Tobacco-use reduction among high-risk youth: recommendations of a National Cancer Institute Expert Advisory Panel

Prev Med. 1991 Mar;20(2):279-91. doi: 10.1016/0091-7435(91)90027-2.


The National Cancer Institute's efforts to prevent tobacco-related cancers have resulted in numerous activities to reduce smoking prevalence throughout the United States. Two decades of research activity has provided much of the information needed for interventions through channels such as mass media, physician/dentist training, self-help strategies, and school-based prevention programs. However, in the area of adolescent tobacco-use reduction, it has been consistently observed that youth who have the highest tobacco-use rates are among those least likely to be reached through school-based or other programs. Thus, these youth, often labeled "high-risk," are seen as a cornerstone for tobacco use prevention efforts. Although they pose a particularly difficult access problem, many valuable recommendations for strategies to identify and reach this group were made by a recent NCI-convened Expert Advisory Panel on the Prevention and Cessation of Tobacco Use by High-Risk Youth. The Panel considered this issue from three perspectives--methods of identifying these youth, strategies for reaching them with appropriate tobacco-use prevention/cessation programs, and identification of research needs. Their recommendations and conclusions are summarized in this article. Support for research addressing the prevention and cessation of tobacco use among high-risk youth is currently being considered by the NCI.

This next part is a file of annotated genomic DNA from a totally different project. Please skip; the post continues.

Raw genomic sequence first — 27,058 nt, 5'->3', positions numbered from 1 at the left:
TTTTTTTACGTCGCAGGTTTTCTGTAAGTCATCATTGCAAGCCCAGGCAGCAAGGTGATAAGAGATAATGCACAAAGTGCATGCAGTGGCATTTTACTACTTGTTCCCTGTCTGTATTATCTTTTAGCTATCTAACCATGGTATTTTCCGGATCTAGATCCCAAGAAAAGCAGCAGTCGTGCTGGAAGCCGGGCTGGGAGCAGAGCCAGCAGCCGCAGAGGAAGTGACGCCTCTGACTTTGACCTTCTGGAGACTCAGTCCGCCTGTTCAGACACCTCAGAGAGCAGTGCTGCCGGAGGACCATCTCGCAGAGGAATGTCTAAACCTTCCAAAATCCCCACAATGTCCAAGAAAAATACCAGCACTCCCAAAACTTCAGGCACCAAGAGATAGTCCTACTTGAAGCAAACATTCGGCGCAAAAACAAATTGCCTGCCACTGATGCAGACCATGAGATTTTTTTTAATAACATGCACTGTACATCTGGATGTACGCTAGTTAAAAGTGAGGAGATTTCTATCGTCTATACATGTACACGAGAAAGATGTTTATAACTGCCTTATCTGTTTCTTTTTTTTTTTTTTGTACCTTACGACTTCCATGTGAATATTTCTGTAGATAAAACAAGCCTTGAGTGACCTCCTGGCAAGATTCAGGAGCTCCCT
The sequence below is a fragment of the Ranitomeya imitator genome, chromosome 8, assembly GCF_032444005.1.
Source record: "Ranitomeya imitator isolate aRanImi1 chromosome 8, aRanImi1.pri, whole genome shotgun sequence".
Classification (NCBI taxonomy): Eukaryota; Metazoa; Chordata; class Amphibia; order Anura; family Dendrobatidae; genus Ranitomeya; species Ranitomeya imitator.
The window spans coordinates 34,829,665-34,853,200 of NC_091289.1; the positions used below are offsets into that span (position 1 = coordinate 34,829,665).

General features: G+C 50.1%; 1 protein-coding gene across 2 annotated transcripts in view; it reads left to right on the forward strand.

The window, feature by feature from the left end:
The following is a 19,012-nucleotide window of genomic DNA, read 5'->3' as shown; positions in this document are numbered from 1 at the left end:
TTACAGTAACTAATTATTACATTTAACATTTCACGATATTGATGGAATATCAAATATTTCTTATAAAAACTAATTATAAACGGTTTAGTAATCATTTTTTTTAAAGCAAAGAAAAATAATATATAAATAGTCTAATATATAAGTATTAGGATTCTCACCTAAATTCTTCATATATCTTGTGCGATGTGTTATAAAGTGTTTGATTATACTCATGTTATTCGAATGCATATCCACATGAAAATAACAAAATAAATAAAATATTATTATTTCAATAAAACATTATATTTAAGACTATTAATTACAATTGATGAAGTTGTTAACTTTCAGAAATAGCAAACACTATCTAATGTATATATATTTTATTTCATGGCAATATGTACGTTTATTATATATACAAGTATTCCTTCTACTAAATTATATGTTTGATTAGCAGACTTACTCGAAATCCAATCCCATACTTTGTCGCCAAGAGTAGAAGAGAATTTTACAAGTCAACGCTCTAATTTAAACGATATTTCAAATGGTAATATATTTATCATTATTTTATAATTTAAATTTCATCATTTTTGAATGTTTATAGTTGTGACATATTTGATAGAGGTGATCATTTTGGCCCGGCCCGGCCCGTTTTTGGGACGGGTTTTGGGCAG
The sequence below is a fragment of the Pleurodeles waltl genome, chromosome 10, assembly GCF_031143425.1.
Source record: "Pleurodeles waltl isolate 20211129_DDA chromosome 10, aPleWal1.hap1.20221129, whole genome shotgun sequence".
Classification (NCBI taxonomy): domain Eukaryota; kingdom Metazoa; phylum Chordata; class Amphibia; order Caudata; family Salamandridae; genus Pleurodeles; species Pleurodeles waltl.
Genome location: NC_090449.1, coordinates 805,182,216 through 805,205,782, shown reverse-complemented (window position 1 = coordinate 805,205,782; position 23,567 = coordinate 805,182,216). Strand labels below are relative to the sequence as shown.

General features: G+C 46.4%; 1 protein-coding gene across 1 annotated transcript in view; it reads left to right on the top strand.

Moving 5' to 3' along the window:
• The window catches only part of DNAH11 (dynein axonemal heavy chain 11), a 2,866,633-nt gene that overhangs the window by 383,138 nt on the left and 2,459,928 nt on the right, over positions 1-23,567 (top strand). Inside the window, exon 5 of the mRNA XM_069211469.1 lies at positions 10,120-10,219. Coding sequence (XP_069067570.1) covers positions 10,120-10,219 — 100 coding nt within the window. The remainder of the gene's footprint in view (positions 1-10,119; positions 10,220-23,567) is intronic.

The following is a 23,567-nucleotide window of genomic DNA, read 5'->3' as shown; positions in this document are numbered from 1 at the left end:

MeSH terms

  • Adolescent
  • Female
  • Health Education / methods*
  • Health Education / standards
  • Health Planning Guidelines*
  • Health Services Needs and Demand
  • Humans
  • Male
  • Mass Screening / methods
  • Mass Screening / standards
  • National Institutes of Health (U.S.)
  • Psychology, Adolescent*
  • Research / standards
  • Risk Factors
  • Smoking / epidemiology
  • Smoking / psychology
  • Smoking Prevention*
  • United States / epidemiology